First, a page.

A slow start quickly morphed into an action-filled afternoon and a memorable Heartland hunt.
The prairies and fields of central Kansas were teeming with Rio Grandes, but the open terrain called for constant glassing and a cautious approach.
(Photo Credit: Brian Lovett)
If not for the distant glimmer of truck stops and roadside diners, it might have seemed like the rental truck was cruising toward some distant, uncivilized frontier.
OK, maybe my thoughts of the Wild West were far-fetched, but the approaching day still promised plenty of adventure.
Of course, you expect that in Kansas, where — despite some recent speed bumps — good numbers of hardgobbling turkeys are the norm. At least that’s what I hoped for when I joined several other writers and folks from Nomad and Tetra for a few days of chasing Rio Grandes with Midwest Whitetail Adventures in Clay County, Kansas. The weather forecast looked dicey later that week, but Mike Tussey of Nomad was optimistic when sharing scouting reports from the areas we’d hunt. If we didn’t find success, it wouldn’t be for lack of turkeys.
The first day, I tagged along with Tussey and videographer Westin Bryant, starting the morning along a wheat-field edge near a well-used roost. Before daybreak, gobbling from several directions indicated we were in the right spot. After flydown, however, the woods went mostly silent, and we exchanged quizzical glances.
Then a gobble erupted from behind us, and a wad of jakes rushed into our decoy setup. The birds hung around for what seemed like forever, and I silently wished they would wander off. But after a bit, gobbling from the other direction indicated new arrivals, and three longbeards emerged from the tree line. Tightening my grip on the Benelli 20-gauge, I watched the gobblers approach steadily until they were almost in range.
And then the wheat played a dirty trick. The longbeards and jakes stepped toward each other and intermingled in the field, and I quickly realized the tall, green wheat covered everything but the turkeys’ heads. Soon, the field was a swirling sea of red noggins, and I couldn’t distinguish a gobbler from a youngster. When the birds finally left, Tussey and I chuckled about the chaotic scene.
“It’s early,” he said. “We’ll go to another spot and get on some different birds.”
And we did, striking several gobblers almost immediately after exiting the truck. But the turkeys drifted away in a creek bottom, leaving us to ponder the next move. Common sense suggested that we set up and call a bit, so we found a likely spot and prepared to get comfortable. I began looking for suitable trees, but Tussey suggested that I use the Nomad Killin’ Time vest’s stadium seat, which lets you sit back comfortably without leaning against a tree. Soon, I was settled in and ready.
(Photo Credit: Brian Lovett) After a humorous encounter with several jakes during the morning, the author and Mike Tussey filled three tags with gobblers the first afternoon.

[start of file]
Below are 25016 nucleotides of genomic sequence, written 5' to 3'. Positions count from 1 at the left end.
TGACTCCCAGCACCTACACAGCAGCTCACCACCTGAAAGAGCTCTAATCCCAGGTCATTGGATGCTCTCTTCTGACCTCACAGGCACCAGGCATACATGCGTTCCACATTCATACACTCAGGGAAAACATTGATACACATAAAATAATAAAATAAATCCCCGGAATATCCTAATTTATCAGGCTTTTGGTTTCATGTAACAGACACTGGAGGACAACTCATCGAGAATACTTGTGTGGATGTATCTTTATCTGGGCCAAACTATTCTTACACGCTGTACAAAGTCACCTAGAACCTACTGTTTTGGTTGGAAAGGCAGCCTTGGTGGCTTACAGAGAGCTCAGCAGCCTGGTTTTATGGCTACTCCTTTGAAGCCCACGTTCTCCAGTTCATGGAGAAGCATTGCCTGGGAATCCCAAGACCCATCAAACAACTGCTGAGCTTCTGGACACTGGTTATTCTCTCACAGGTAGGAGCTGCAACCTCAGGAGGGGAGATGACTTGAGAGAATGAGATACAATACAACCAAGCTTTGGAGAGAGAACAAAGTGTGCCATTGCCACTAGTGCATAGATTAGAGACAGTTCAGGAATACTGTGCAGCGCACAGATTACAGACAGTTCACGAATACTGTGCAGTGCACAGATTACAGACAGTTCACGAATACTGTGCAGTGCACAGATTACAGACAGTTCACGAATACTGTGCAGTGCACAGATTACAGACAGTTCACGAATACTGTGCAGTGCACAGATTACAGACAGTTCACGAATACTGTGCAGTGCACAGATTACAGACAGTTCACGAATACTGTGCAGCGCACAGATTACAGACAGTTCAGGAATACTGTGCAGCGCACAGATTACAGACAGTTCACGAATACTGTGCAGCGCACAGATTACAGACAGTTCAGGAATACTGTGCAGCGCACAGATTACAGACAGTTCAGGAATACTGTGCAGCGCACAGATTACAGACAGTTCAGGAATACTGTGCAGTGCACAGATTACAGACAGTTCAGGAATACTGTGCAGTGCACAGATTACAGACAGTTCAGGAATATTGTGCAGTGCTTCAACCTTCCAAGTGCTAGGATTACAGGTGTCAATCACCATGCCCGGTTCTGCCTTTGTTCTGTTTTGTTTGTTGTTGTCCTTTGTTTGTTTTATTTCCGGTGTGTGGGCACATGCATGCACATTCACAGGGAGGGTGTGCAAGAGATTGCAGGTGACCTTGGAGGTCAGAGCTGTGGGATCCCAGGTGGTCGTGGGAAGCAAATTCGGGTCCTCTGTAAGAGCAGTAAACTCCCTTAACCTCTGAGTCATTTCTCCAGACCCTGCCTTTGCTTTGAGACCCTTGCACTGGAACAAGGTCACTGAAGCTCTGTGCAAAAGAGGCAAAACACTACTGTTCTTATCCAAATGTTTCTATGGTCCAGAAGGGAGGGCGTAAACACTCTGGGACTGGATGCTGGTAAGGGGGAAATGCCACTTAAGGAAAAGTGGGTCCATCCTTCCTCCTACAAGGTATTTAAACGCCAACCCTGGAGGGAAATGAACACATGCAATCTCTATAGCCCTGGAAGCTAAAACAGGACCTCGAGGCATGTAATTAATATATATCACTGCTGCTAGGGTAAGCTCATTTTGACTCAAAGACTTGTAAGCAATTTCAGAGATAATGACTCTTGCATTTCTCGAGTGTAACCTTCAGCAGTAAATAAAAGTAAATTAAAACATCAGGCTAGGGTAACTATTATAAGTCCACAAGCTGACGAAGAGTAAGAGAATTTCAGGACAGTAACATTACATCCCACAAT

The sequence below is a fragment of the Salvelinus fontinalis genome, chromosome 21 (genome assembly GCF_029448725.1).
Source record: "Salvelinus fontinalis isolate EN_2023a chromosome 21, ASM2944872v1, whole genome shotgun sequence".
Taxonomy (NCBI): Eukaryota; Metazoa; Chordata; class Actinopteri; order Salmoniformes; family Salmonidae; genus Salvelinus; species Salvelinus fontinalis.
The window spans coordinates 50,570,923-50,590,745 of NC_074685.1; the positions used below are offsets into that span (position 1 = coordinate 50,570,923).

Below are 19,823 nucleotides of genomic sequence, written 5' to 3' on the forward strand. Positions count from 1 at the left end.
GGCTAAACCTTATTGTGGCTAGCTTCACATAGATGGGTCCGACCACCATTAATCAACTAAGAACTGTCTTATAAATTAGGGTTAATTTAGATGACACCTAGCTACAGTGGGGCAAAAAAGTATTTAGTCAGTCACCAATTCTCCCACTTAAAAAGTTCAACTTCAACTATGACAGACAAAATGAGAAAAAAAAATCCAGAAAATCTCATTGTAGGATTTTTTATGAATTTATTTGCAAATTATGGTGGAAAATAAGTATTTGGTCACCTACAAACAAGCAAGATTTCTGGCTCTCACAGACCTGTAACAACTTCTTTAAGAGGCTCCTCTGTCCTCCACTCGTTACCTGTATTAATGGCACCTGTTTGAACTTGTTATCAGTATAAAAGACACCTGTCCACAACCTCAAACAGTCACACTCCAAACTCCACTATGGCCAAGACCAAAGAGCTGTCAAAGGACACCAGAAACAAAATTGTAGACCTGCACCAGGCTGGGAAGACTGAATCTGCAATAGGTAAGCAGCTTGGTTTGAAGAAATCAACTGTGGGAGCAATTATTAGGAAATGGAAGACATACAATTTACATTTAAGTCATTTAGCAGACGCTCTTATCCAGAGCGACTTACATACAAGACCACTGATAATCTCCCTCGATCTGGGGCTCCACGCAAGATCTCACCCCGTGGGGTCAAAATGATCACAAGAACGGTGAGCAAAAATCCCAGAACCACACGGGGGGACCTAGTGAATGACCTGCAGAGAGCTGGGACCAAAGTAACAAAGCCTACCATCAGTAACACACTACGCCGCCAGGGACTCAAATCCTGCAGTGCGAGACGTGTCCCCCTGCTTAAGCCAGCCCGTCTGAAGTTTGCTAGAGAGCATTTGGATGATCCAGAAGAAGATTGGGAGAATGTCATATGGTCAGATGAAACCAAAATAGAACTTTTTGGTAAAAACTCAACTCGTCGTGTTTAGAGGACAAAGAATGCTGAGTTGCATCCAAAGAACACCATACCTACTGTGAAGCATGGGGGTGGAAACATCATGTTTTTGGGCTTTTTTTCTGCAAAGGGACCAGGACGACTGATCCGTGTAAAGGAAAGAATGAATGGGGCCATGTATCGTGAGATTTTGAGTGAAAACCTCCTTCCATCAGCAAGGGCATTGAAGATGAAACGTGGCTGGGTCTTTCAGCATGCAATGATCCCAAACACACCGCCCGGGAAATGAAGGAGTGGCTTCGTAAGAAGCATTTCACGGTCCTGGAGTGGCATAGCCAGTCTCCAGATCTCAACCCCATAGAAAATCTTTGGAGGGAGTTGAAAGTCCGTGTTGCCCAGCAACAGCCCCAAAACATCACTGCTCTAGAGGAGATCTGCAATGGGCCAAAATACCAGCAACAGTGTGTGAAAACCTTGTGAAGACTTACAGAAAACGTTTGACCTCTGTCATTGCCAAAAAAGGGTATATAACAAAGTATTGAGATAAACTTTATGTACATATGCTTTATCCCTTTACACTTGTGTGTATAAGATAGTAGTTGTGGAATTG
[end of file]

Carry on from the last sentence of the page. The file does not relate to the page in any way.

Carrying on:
I cold-called intermittently for about an hour without any responses. Typically, that would have kicked my impatient nature into overdrive, but I was comfortable and believed we were in a good spot. Tussey confirmed that moments later when he yelped on a box call and a raucous gobble exploded less than 100 yards away.
With my gun ready, I scanned left and right, unsure of the bird’s precise location. But then a brilliant red-and-white head popped up from the bottom, and seconds later, the longbeard emerged and strutted toward our setup. Tussey filmed a few seconds of video on his phone until the moment of truth arrived, and the gun barked to end the hunt. We’d broken the ice with a gorgeous Rio gobbler, and because it was late in the morning, a break for breakfast seemed perfect. Besides, we had all afternoon to find more turkeys.
The Field Scene
After chowing down, we returned to the property. I dropped Tussey and Bryant at an adjacent area and then returned to the creek bottom, as it was an ideal afternoon feeding and travel spot. I had just slipped into the area and prepared to pop in some Tetra Turkey Amp Pods when I heard a shot from Tussey’s direction. Seconds later, a text message confirmed that he’d already killed a gobbler. I laughed and got ready for what would likely be a long wait.
The warm afternoon passed quickly, as I called now and then but received no feedback. Finally, the shadows started to lengthen, and I thought turkeys might leave their loafing areas and ease back toward their roosts. Almost on cue, a hen drifted through to my right, pecking at the field and yelping so softly I barely heard her. About 30 minutes later, another hen trekked through the spot, and my optimism increased.
I’d just set my slate call on the ground when I glanced left and was stunned to see a gobbler enter the field about 40 steps away. Easing my gun into position, I waited for him to approach a few more yards, and then clucked. His head periscoped high, and the shot was already on the way. Another Tussey text followed: “Dead?” he asked. “Yes sir,” I responded.
(Photo Credit: Brian Lovett)
And with that, my Kansas tags were filled, and I played the role of spectator the next few outings. Tussey scored his second bird the next day despite high winds and awful weather. And other members of our party did well, bringing in several dandy gobblers, including some with razor hooks. It snowed the night before our departure, and the temperatures dropped to winter-like levels, but the pressure was off. Kansas had given us a wild Western show beyond expectations, and even as spring ground on and I returned to familiar Midwest woods, I often thought back to that memorable rollercoaster ride in the Sunflower State.